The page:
U.S. Senator Ron Johnson, a Wisconsin Republican, recently made news by suggesting that we no longer need professors. They are too expensive, he argued. The example he gave was that those taking courses on the American Civil War could simply watch the Ken Burns PBS video series instead.
According to a story in Inside Higher Ed, here’s what Johnson said:
We’ve got the internet—you have so much information available. Why do you have to keep paying different lecturers to teach the same course? You get one solid lecturer and put it up online and have everybody available to that knowledge for a whole lot cheaper?” He went on: “One of the examples I always used – if you want to teach the Civil War across the country, are you better off having, I don’t know, tens of thousands of history teachers that kind of know the subject, or would you be better off popping in 14 hours of Ken Burns’s Civil War tape and then have those teachers proctor based on that excellent video production already done? You keep duplicating that over all these different subject areas.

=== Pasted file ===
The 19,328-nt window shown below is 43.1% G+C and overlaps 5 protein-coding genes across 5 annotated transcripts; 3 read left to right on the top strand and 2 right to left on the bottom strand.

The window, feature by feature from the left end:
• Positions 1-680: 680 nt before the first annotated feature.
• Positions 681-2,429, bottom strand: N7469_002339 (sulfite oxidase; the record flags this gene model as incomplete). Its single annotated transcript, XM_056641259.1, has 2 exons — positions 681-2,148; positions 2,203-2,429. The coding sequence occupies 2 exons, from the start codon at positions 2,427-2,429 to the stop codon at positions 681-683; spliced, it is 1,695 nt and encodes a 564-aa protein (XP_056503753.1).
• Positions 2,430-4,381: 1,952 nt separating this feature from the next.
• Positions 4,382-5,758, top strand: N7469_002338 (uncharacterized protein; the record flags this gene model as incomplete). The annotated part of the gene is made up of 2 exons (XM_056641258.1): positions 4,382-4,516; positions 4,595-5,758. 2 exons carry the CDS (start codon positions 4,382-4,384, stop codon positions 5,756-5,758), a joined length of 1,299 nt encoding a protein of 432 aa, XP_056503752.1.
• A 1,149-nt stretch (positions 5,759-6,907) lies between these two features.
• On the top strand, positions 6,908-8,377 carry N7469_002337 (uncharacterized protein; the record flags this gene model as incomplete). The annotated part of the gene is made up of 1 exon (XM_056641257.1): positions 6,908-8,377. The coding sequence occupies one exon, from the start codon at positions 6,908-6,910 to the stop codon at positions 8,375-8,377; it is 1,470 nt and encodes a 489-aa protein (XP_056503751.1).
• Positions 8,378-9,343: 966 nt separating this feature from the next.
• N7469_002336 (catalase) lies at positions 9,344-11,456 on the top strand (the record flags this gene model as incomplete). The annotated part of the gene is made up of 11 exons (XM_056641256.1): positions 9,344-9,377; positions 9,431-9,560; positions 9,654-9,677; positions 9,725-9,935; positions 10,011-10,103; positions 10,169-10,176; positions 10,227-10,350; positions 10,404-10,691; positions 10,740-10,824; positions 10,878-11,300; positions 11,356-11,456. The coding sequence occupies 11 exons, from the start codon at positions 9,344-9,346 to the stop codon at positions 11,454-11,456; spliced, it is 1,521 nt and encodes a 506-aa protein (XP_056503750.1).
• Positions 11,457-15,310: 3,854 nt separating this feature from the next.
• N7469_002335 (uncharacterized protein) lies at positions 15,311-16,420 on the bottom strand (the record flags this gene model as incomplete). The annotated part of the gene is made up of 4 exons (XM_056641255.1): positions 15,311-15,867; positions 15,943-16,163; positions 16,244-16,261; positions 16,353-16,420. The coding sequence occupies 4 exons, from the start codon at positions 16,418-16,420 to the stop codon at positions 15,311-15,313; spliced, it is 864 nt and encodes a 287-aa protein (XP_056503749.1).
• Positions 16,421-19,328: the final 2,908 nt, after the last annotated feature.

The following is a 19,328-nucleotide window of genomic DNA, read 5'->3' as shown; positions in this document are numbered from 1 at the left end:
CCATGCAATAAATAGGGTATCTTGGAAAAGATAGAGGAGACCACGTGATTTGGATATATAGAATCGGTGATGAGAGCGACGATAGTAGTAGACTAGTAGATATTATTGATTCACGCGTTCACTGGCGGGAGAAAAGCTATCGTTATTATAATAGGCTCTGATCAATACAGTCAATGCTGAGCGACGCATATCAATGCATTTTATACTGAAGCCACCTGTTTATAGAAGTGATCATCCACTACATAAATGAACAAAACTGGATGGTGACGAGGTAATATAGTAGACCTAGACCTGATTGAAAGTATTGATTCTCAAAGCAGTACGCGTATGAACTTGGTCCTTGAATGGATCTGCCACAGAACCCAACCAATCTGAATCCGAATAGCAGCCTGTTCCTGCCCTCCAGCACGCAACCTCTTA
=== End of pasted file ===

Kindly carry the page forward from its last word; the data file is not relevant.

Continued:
Johnson’s comments not only demonstrate a woeful ignorance of the mission of American colleges and universities, they also point up the need for those of us in academia to do a better job of explaining to the public what it is that we actually do. So, let me give it a try.
First, research is fundamental to the life of our nation’s higher educational institutions. In doing research, professors discover and create new knowledge. This is just as true for those of us who write about the American Civil War as it is for those who are working in the fields of biomedical engineering or artificial intelligence. Historians are constantly unearthing new sources, employing new methods, and asking new questions about things that they thought they already knew.
To give just one example: For decades, historians of the American Civil War almost unanimously agreed that approximately 620,000 Americans died in the war—approximately 360,000 Union soldiers and 260,000 Confederates. In the last few years, however, a new study by J. David Hacker argued that, based on a rigorous analysis of the 1870 census, Confederate dead had been vastly under counted. An estimated 752,000 people probably died in the war, Hacker claimed, an increase of 20 percent from the previous figure. This new number has since become the accepted wisdom in the field.